Eswatini medical professionals practicing basic life support.
This educational effort was also an academic experience for the emergency medicine residency at the University of Toledo Medical Center. Faculty and two EM residents were involved in developing and delivering this symposium. Global health has been a hallmark of Toledo's emergency medicine residency with initiatives in Central America, Africa, the Middle East, China, and Southwest Asia.
Further support, development, and resources for emergency medicine from the Ministry of Health will be necessary to achieve the goals of a state-of-the-art emergency care system within the country. We came away confident that the health care providers within the country are highly intelligent and fully capable of delivering a high level of emergency care if a standardized emergency care system can be supported by the local hospitals and the government. The initial starting point should be establishing triage systems at all hospitals in the country.
As EM residents, this experience in global health education and development was invaluable to us. It provided us a new perspective on health care and the opportunities for emergency care in other countries. We learned about the importance of honing our clinical skills and how to better utilize resources in patient care. We are grateful for the exposure to a cost-effective health care practice model that is essentially the norm outside of the United States where health care resources must be managed with appropriate restraint.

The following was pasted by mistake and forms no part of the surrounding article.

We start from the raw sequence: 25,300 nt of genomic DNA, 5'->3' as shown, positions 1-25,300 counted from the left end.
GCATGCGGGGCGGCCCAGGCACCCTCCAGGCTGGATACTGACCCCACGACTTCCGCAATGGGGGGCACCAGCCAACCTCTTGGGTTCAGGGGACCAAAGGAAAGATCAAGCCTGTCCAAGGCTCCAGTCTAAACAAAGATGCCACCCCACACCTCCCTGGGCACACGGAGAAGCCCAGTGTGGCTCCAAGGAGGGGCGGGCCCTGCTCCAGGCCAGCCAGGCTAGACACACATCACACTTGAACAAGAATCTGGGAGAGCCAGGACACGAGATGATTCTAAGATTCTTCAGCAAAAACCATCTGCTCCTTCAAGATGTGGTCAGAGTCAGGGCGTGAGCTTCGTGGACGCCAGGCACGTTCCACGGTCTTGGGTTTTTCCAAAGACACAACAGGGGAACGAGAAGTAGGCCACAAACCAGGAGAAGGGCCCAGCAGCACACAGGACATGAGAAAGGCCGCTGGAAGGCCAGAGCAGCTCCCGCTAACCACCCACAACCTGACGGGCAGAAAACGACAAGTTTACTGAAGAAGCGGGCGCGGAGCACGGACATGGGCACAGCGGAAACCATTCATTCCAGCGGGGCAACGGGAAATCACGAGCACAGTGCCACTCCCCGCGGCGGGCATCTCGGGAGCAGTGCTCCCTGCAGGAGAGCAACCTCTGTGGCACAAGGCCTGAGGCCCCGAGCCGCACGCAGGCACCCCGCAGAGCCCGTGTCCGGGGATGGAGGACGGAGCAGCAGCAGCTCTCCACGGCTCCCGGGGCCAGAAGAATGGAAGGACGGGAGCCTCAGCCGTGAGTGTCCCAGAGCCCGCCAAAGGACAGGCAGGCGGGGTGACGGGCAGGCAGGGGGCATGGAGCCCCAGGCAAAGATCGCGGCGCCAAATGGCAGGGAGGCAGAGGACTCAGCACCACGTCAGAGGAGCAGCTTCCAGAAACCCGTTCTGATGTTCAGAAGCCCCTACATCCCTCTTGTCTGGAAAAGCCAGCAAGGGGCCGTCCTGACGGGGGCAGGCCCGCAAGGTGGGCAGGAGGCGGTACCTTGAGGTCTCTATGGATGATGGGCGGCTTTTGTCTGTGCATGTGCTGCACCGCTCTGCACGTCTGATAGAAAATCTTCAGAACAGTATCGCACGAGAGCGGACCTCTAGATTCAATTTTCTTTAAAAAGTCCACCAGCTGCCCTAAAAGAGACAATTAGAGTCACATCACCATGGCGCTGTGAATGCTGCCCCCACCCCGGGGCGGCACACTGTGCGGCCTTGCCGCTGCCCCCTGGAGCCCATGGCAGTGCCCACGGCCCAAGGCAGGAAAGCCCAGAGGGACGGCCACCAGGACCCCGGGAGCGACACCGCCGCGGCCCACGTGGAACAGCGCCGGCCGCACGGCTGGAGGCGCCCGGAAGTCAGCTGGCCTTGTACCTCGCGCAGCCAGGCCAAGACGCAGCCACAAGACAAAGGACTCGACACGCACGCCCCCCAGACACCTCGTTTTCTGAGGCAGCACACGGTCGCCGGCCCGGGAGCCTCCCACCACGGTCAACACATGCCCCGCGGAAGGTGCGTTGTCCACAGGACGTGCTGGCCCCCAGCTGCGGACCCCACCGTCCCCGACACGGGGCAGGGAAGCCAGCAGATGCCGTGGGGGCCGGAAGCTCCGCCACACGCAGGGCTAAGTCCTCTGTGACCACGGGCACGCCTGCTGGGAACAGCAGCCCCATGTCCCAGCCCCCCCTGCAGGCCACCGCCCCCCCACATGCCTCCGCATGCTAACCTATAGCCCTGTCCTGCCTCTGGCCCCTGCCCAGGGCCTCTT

Dr. Brickman demonstrates the technique to obtain emergent intraosseous vascular access.
We hope to continue this relationship with the Eswatini health care teams to improve health care delivery and a long-term goal of establishing a true emergency medicine specialty in Eswatini that may be a model throughout Africa. This experience to participate in the health care system of a country at the local and national levels and in developing emergency medicine has become an invaluable part of our education.
Looking forward, our team is planning to return to Eswatini in six months to assess the development of the strategic mission that has been laid out for the country in standardizing emergency medicine. We have established ongoing communications between government and administrative officials at the hospitals to collaborate on the initiatives. We are highly encouraged by the response to this initial education and training effort, and are hopeful upon our return that we will find the bar for emergency care within the country higher than we left it.
Dr. Akapo and Dr. Rocco are second-year emergency medicine residents at the University of Toledo. Dr. Kakish is an assistant professor and the program director of the emergency medicine residency program, and Dr. Brickman is a professor and the chairman of emergency medicine and the director of the global health program there.